Of course, if you hate stuff like strange plant life that can move around (slowly), nature flicks, amateur mycologists poking around dead trees (ewwww, bugs!) and artists making projects based on the care and feeding of slime mold, you might find the film a bit on the weird side. But it’s a compelling sort of weirdness when you discover a world you know nothing about and see through the eyes of others how this particular slice of life affects them. This is one of those Blu-Ray/DVD sets where you might find yourself passing off the DVD version to a friend just to share what’s here. Great films have a tendency to spread (kind of like slime mold, I guess?).

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Blu-Ray Review: RAIDERS!

Adobe Photoshop PDFAs “making of” documentaries go, RAIDERS! The Story of the Greatest Fan Film Ever Made is pretty darn great. However, as a friend I watched this Blu-Ray with noted, “It’s kind of missing something important…” to which I had to ask (as I was thinking the same thing) exactly what he thought that was. The answer was of course, the actual fan film itself.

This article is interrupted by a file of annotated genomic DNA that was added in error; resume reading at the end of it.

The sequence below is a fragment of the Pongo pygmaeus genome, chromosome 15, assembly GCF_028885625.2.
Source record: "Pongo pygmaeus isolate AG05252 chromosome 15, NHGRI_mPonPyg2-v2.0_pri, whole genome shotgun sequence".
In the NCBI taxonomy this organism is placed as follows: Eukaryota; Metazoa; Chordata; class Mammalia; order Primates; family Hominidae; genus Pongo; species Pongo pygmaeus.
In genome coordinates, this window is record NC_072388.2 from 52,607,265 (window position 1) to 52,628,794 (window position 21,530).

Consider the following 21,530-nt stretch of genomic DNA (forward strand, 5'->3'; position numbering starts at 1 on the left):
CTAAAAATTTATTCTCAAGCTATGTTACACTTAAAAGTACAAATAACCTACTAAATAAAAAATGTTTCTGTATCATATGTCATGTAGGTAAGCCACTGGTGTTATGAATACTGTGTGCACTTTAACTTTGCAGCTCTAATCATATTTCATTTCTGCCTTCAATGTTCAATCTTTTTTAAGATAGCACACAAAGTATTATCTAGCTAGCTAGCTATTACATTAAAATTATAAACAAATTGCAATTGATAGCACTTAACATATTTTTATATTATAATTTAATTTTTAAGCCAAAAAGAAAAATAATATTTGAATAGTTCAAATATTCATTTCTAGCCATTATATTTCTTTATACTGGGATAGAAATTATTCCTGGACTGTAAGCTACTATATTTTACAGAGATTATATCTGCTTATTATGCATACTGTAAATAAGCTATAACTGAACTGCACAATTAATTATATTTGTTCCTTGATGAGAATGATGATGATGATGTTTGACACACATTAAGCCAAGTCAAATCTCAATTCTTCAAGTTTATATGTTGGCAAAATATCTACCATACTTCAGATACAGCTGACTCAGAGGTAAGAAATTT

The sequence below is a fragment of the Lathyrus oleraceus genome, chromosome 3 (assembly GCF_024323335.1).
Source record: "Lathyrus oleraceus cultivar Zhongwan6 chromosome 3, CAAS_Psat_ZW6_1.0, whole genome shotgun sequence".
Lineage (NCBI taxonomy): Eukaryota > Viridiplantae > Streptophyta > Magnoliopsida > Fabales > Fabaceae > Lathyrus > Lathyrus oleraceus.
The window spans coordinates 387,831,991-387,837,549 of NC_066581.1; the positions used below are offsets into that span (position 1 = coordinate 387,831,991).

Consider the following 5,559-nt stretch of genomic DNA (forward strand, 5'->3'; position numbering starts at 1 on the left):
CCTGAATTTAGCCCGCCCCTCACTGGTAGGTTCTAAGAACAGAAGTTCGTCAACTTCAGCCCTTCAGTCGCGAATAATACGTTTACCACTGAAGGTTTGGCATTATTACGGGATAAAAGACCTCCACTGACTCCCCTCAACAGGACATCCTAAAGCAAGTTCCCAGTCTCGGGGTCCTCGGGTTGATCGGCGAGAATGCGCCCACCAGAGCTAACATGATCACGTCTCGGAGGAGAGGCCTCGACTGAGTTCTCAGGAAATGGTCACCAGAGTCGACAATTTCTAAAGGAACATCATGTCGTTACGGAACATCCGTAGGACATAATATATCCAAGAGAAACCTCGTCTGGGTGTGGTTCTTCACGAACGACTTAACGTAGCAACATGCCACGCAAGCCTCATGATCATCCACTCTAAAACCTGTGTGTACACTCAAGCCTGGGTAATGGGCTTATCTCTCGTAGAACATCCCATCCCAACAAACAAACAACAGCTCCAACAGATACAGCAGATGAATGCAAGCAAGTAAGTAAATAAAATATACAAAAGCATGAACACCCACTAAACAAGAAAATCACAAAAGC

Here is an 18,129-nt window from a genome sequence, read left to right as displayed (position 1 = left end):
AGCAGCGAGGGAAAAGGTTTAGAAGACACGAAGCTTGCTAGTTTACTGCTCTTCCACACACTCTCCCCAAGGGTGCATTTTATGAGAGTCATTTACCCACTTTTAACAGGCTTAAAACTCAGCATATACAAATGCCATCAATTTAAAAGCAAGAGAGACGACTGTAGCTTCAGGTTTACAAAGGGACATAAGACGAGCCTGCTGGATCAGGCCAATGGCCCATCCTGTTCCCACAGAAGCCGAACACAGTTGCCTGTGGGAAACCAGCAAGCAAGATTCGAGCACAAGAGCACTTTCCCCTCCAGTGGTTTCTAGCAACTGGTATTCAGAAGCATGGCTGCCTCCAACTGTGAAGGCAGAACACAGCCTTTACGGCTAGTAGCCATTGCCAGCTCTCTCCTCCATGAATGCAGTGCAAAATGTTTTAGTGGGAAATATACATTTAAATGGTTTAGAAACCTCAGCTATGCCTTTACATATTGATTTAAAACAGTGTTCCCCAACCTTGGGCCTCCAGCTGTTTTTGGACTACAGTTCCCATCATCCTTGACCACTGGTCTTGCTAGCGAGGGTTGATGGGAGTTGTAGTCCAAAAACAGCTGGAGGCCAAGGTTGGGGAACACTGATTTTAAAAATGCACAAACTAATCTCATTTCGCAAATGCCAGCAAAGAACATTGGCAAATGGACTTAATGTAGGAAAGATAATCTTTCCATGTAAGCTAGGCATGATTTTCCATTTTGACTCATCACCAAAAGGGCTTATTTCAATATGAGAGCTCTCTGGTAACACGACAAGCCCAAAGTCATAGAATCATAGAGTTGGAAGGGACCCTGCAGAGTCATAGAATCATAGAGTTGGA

Yes, you get snips, clips and blips of the film with deleted scenes here and there, plus more as bonus features (which are all excellent). But as fine as all that is, not seeing the end result of 7+ years of work ends up making for a tremendous tease more than anything else. Granted, I knew there were some good (legal) reasons why it’s not on the disc. Then some smart poking around led me to this official website where yes, you can actually buy a DVD or digital download of the film as well as some other cool merchandise that includes actual props from the seven years in the making fan flick.

Damn. There went my joke about the real reason being Steven Spielberg becoming sick and tired of hipsters saying “Oh, that’s the film Raiders! was based on!” (which, yes…*sigh*… I actually overheard coming from someone’s mouth not too long ago. Damn hipsters!).

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All Things Must Past: A Towering Tribute on DVD

all things must pass